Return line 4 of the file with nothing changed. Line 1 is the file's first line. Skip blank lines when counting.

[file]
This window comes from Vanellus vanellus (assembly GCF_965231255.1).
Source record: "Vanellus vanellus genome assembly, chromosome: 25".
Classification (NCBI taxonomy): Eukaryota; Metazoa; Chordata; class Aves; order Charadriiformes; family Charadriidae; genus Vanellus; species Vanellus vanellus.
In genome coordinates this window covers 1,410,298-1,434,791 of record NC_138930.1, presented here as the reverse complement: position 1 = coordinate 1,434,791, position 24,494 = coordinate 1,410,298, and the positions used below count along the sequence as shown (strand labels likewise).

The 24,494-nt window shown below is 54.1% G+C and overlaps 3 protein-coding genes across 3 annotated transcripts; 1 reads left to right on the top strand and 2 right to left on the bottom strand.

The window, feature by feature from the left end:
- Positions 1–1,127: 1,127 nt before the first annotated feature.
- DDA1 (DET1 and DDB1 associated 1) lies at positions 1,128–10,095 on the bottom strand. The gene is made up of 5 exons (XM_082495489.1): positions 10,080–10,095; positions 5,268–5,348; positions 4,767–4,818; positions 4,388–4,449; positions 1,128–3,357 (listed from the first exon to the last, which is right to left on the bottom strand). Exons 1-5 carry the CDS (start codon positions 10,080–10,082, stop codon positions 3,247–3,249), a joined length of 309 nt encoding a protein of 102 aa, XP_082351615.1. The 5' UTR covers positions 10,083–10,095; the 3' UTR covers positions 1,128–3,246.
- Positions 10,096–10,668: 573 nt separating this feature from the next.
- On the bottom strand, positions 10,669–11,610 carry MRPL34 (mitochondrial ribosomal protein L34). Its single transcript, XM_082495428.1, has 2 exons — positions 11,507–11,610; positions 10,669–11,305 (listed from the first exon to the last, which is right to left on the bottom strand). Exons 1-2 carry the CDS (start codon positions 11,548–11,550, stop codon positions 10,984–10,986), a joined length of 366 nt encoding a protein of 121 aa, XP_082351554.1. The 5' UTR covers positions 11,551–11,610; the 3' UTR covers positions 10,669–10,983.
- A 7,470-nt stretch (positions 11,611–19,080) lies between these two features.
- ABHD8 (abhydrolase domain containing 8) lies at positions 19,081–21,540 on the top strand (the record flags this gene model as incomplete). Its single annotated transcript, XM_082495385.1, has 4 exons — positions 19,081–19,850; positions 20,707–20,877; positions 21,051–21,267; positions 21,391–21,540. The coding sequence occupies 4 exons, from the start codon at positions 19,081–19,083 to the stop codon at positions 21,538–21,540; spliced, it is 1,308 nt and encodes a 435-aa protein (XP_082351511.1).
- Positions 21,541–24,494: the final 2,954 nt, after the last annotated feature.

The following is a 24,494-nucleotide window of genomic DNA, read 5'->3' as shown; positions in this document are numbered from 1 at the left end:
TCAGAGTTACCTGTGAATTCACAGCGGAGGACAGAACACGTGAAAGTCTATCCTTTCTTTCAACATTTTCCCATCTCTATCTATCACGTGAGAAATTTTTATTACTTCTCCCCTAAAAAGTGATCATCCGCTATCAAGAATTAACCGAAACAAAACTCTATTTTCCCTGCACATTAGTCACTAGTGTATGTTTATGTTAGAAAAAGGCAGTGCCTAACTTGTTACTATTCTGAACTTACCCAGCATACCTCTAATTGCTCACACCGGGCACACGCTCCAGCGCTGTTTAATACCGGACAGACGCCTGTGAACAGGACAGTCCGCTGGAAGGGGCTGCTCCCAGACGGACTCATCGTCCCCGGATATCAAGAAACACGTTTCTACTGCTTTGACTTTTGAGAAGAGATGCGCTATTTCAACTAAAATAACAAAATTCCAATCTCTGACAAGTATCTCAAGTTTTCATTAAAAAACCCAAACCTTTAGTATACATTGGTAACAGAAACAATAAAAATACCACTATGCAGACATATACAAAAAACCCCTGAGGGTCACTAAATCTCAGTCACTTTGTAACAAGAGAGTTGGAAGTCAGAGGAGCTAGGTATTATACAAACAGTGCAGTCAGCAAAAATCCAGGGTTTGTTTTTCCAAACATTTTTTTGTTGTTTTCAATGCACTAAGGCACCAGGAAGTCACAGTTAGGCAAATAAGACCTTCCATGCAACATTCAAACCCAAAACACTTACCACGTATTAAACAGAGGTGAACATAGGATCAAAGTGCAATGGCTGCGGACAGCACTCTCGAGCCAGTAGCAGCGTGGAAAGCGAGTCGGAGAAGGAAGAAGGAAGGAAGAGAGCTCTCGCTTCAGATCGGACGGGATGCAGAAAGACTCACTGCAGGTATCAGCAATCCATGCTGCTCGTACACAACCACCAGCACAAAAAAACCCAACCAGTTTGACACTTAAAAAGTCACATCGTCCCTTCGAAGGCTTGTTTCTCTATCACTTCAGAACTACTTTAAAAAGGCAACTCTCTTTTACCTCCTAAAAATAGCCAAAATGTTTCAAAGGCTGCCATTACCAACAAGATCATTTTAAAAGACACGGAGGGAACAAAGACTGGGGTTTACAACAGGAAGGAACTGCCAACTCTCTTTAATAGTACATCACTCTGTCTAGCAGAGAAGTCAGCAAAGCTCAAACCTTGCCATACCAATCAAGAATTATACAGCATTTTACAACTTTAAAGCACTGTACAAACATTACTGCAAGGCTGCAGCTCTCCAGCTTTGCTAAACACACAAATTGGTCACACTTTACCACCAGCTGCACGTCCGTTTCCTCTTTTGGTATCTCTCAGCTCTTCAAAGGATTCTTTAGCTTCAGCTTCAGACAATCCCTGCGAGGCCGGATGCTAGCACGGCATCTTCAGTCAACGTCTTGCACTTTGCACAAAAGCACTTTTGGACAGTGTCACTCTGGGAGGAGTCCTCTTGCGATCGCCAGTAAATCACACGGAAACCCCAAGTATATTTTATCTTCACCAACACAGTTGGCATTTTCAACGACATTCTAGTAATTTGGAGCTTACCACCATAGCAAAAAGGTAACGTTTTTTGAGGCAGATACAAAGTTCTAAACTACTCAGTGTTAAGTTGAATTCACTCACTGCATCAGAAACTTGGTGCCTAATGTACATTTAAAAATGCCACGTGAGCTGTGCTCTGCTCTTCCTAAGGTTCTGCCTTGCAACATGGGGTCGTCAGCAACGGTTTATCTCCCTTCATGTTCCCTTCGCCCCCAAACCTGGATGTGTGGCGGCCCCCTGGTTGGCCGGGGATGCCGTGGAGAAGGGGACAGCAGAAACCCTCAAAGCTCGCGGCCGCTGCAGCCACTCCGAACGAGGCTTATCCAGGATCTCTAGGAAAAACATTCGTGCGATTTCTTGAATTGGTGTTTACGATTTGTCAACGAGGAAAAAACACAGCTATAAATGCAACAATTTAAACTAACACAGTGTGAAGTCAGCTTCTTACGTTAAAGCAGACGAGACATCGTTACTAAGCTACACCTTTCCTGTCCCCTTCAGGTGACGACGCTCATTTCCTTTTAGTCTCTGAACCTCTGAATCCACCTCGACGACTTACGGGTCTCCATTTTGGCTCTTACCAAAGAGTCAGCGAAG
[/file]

In genome coordinates this window covers 1,410,298-1,434,791 of record NC_138930.1, presented here as the reverse complement: position 1 = coordinate 1,434,791, position 24,494 = coordinate 1,410,298, and the positions used below count along the sequence as shown (strand labels likewise).